This KIN Summer School is organized by the KIN Center for Digital Innovation of Vrije Universiteit Amsterdam, together with the Amsterdam Business Research Institute (ABRI). During 4 intensive days participants and faculty will discuss research in the field of Technology, Knowledge and Innovation. This year’s summerschool has been designed to help develop the insights and skills of PhD and early career researchers in theory development and methodologies within this multi-disciplinary field of knowledge, information and innovation research. The purpose is to expand academic insights and skills in order to conduct and publish valuable research.
From Monday July 9th until Thursday the 12th, we hosted this years’ KIN Summerschool again with an inspiring group of international scholars. This year, we welcomed Diane Bailey (University of Texas at Austin, USA), Ola Henfridsson (Warwick Business School, UK), Samer Faraj (McGill University, Canada), Ann Langley (HEC Montreal, Canada), and of course our own Marleen Huysman, as faculty.
Theories of Technology & The Future of Work and AI
In the first part of the summerschool, Marleen Huysman talked about Theories of Technology, and in particular how technologies are inherently social, dynamic, and subject to the interaction with actors. Her talk set the stage for the rest of the summerschool to understand that technologies are not merely deterministic entities that change whatever people (can) do in organizations. She continued with her talk on the Future of Work, and how Artificial Intelligence (AI) has consequences for the ways in which we work and organize. She emphasizes, though, that we also have to understand how AI systems are built and imbued with meaning and ideas from the people who design them. Lots of food for discussion of course.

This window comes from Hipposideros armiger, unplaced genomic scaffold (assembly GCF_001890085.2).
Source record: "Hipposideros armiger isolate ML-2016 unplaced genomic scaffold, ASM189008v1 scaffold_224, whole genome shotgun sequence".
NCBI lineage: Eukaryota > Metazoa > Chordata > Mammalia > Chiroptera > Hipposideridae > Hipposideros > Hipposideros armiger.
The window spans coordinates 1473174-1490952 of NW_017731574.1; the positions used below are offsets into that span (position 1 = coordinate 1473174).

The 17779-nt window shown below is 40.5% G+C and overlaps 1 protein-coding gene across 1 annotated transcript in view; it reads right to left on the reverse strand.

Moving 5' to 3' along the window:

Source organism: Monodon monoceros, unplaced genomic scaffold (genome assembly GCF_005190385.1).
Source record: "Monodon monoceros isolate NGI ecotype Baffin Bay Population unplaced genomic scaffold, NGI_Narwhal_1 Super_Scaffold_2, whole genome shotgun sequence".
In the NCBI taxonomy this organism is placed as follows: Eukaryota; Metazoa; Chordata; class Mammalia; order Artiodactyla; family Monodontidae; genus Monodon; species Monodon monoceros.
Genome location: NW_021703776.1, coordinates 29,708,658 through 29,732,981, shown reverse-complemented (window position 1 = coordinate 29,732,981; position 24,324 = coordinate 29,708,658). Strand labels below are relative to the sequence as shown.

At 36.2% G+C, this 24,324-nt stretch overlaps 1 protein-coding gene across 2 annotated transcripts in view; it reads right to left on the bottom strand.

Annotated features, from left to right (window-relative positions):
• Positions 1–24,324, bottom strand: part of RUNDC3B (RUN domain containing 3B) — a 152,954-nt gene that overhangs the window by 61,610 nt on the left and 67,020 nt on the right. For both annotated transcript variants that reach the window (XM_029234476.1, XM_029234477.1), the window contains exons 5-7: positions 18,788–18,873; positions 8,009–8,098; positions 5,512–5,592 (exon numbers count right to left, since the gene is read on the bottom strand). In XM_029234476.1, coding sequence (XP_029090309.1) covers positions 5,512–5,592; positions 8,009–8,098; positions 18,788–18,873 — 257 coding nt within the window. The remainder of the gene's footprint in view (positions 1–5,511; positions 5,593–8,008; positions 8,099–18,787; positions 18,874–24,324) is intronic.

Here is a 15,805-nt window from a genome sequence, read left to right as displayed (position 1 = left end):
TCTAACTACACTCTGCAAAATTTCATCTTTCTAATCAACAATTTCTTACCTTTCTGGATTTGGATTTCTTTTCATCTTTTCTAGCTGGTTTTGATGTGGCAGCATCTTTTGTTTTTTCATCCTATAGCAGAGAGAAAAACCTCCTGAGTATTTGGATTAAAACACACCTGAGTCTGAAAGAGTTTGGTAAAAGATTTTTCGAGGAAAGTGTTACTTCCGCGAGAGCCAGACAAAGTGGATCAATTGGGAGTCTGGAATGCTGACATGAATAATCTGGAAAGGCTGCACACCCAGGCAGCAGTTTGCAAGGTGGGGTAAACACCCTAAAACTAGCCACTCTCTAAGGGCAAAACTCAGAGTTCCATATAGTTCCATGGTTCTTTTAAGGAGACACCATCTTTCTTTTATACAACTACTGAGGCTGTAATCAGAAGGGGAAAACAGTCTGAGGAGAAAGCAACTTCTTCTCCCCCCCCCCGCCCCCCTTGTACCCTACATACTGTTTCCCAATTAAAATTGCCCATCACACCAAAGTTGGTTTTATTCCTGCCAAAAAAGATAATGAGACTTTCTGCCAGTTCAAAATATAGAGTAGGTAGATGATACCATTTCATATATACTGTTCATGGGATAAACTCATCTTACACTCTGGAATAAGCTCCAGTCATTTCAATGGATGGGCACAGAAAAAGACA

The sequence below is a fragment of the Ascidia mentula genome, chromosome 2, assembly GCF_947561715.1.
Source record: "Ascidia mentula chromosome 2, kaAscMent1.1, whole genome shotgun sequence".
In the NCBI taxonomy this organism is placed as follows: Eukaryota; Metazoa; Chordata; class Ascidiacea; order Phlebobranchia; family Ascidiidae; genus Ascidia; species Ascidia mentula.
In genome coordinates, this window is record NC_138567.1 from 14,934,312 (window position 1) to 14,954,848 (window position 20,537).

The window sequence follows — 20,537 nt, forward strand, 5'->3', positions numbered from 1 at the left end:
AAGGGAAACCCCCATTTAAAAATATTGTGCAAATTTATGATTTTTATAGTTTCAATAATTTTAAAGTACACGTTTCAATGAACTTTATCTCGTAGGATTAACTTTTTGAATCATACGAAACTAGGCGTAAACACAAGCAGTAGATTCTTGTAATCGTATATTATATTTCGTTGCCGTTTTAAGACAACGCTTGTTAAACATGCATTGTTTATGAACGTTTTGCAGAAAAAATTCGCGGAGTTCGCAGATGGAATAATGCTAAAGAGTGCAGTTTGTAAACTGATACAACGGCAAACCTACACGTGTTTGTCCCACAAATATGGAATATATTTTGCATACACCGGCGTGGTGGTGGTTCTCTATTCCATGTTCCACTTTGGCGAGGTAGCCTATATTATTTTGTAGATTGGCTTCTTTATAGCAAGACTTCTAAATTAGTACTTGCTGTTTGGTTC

Talking About Digital Transformation
A standard part of the summerschool is that participants get the opportunity to present their ongoing research to discuss some of their empirical findings and emerging theories. This is always an inspiring element of the Summerschool. It allows senior PhDs and junior Faculty to collectively make sense of some highly complex phenomena in the realm of digital transformation.
Collective Learning Experience
Each year participants are assigned a number of top-tier studies related to digital innovation, collaboration, knowledge, and doing research. These studies are always used as food for interesting debates. For example, drawing on their highly interesting study at the Police, Samer Faraj discussed the intricacies of coordination practices in extreme settings, and invited participants to share their thoughts on what we can learn from such extreme cases. Drawing on extreme cases helps us theorize how, in other organizational contexts, actors work with and respond to changes in their environment.
Join us next year at the KIN Summerschool 2019!